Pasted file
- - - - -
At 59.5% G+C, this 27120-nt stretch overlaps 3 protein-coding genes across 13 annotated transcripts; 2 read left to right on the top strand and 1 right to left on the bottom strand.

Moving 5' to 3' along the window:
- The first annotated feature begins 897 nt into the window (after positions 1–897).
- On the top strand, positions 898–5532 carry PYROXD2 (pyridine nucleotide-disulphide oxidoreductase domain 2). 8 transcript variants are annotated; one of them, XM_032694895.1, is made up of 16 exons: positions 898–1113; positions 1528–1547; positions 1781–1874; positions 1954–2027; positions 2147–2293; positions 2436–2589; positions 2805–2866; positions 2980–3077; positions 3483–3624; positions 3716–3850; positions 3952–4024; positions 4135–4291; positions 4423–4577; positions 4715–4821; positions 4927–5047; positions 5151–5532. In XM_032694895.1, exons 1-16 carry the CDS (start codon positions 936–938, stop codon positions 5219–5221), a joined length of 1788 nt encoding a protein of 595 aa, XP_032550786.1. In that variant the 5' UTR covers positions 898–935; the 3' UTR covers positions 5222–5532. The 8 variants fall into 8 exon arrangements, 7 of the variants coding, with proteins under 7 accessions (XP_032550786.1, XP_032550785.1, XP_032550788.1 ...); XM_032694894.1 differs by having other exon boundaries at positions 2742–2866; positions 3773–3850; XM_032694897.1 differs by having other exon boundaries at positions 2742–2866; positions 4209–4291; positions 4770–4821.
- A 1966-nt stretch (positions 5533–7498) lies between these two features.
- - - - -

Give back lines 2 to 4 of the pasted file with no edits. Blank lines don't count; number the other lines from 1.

Moving 5' to 3' along the window:
- The first annotated feature begins 897 nt into the window (after positions 1–897).
- On the top strand, positions 898–5532 carry PYROXD2 (pyridine nucleotide-disulphide oxidoreductase domain 2). 8 transcript variants are annotated; one of them, XM_032694895.1, is made up of 16 exons: positions 898–1113; positions 1528–1547; positions 1781–1874; positions 1954–2027; positions 2147–2293; positions 2436–2589; positions 2805–2866; positions 2980–3077; positions 3483–3624; positions 3716–3850; positions 3952–4024; positions 4135–4291; positions 4423–4577; positions 4715–4821; positions 4927–5047; positions 5151–5532. In XM_032694895.1, exons 1-16 carry the CDS (start codon positions 936–938, stop codon positions 5219–5221), a joined length of 1788 nt encoding a protein of 595 aa, XP_032550786.1. In that variant the 5' UTR covers positions 898–935; the 3' UTR covers positions 5222–5532. The 8 variants fall into 8 exon arrangements, 7 of the variants coding, with proteins under 7 accessions (XP_032550786.1, XP_032550785.1, XP_032550788.1 ...); XM_032694894.1 differs by having other exon boundaries at positions 2742–2866; positions 3773–3850; XM_032694897.1 differs by having other exon boundaries at positions 2742–2866; positions 4209–4291; positions 4770–4821.